(We can ignore the number of connections a given neuron has by looking at the superset of functions exhibited by all types of cell in the brain, whether neuron, axion, or whatever, and by treating data as multicast to interested parties in a group rather than as a point-to-point.)

Since a network of networks is essentially just a network, there may be optimizations you can make. It may also turn out that some of the functions that are unique to "brain cells" really are just implementation details, that the same result can be produced with a simpler model.

Ok, that's starting from the lowest level and working up. What happens if we start at the highest level and work down (the classic comp sci approach)?

Well, the brain consumes and generates far more data than the senses can produce or the muscles can use. Therefore, really, the I/O is much more to do with synchronizing with an external reality than it has to do with what the brain is doing.

As James Burke pointed out in is original Connections series, what the brain perceives as it having perceived and what the senses are actually recording can be very different.

Ergo, at the highest level, it is reasonable to regard the brain as a virtual world simulator in which the brain has a point-of-presence in that simulation on which it bases its actions. This fits with what is known of mental disorders.

Disorders that reduce the connectivity of the brain (such as the two hemispheres being isolated from each other) produce multiple points of presence (and therefore multiple viewpoints).

Synaesthesia doesn't just produce an appearance of misdirected data (which would be the case if it was merely a switching error to the wrong processing unit in the brain), it produces something indistinguishable to the person from reality. The tidiest way to represent this is the person being aware of a virtual reality that has been so altered rather than the person being directly aware of anything external.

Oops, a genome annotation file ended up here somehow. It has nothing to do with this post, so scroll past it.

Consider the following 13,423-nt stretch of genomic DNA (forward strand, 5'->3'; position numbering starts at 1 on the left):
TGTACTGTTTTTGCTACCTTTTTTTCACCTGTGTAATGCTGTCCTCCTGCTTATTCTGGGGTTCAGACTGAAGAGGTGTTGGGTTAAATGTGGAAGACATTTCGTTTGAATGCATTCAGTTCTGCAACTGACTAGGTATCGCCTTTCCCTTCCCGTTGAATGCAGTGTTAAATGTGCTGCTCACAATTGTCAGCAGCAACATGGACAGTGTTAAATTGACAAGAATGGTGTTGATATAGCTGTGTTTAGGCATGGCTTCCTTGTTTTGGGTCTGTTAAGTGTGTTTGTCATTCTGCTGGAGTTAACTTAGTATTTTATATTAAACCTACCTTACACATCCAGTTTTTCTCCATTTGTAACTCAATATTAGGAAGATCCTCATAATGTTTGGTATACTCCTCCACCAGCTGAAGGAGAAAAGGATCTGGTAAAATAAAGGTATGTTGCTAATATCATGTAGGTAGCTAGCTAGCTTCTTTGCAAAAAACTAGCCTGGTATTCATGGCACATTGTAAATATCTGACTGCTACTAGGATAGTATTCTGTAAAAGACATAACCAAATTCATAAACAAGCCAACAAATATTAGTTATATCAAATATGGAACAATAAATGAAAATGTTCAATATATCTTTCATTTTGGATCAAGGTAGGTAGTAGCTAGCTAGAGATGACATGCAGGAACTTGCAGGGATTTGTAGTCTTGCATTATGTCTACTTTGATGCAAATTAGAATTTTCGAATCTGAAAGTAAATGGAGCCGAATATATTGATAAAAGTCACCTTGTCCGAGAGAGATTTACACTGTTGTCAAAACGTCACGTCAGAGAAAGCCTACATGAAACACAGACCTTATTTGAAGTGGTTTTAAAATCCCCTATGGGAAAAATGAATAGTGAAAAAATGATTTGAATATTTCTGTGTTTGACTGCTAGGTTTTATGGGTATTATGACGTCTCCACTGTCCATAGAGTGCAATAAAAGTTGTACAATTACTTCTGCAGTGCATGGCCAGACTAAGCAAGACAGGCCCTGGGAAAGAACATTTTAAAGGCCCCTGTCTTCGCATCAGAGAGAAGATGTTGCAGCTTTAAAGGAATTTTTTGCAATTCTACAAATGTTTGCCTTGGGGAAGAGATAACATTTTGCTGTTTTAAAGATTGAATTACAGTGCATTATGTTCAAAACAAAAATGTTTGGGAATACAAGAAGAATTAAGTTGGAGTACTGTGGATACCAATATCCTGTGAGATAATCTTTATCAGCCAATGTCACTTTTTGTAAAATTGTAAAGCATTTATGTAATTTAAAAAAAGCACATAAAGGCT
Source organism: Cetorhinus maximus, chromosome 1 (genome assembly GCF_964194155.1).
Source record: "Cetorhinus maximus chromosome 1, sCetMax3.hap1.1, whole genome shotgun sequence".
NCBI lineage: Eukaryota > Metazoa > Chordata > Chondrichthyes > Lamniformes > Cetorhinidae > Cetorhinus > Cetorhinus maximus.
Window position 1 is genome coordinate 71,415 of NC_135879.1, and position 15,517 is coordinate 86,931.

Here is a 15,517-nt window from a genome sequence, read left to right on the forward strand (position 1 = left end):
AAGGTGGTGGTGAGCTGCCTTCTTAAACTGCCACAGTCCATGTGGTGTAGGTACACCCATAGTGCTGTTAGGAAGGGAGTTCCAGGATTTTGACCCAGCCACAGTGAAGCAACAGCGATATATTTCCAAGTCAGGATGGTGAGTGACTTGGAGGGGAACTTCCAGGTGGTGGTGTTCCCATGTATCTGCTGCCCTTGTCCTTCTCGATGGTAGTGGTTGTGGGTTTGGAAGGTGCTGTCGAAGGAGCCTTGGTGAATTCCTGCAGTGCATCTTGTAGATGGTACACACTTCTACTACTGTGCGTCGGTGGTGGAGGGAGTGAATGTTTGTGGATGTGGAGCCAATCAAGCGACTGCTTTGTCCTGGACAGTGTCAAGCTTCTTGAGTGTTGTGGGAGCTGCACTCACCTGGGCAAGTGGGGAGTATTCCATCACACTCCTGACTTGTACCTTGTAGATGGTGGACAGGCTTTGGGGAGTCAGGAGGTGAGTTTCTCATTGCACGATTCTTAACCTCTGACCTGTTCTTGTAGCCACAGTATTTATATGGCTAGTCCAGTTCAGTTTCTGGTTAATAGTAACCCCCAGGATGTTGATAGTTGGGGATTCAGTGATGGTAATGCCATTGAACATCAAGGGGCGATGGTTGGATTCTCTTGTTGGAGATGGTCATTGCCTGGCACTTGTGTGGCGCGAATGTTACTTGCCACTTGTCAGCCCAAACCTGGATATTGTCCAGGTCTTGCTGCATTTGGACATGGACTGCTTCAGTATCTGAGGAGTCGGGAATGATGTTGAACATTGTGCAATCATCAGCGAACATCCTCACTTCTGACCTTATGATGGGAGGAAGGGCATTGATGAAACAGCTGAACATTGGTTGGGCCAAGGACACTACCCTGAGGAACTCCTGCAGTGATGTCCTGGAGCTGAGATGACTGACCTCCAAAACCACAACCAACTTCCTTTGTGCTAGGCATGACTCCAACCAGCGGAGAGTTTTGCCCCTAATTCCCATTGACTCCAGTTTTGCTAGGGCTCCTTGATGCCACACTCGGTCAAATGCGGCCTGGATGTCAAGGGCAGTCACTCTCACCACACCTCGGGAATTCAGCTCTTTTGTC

But what is this virtual reality made of? It's made of smaller units in the brain processing I/O where the bandwidth between units is improbably low. Thus, each smaller unit is the same as the whole. (Self-similarity in action.) Each component is a VR, where the larger VR is built from the interactions of those VRs. However, the total bandwidth between components is greater than the total bandwidth between the larger VR and the outside world. (Thus, it exhibits a property of fractals in which reducing the scale increases the complexity.)

So we're looking at a system that exhibits self-similarity and some interesting fractal properties. So it's safe to say it's a chaotic system. But because the non-linearity varies between layers, it's a chaotic system of chaotic systems. And since the properties are also true of the regions of the brain and cells, the nesting is again 3 deep with the possibility of optimizing to 2 deep.

(Since very simple unicellular creatures react to a stimulus that is indirectly processed internally, cells are themselves VR systems.)

So we get the same result with both approaches, which is good. We can also show that the simplest units are relatively simple systems that produce very complex results. This is also good as it means that whilst the brain might require a nested system of time-delayed equations where each have few hundreds of billions of terms to represent it mathematically even in this nested form, the terms are all very simple and many are very similar.

Mathematically, that's not going to be hard to formalize. Computationally, it would likely be easy enough to code. Practically, although this model requires nothing a Turing Machine cannot do in finite time, this model is useless unless you don't care that one second of brain function will take years (more likely decades) to compute on anything in the Top500 list today.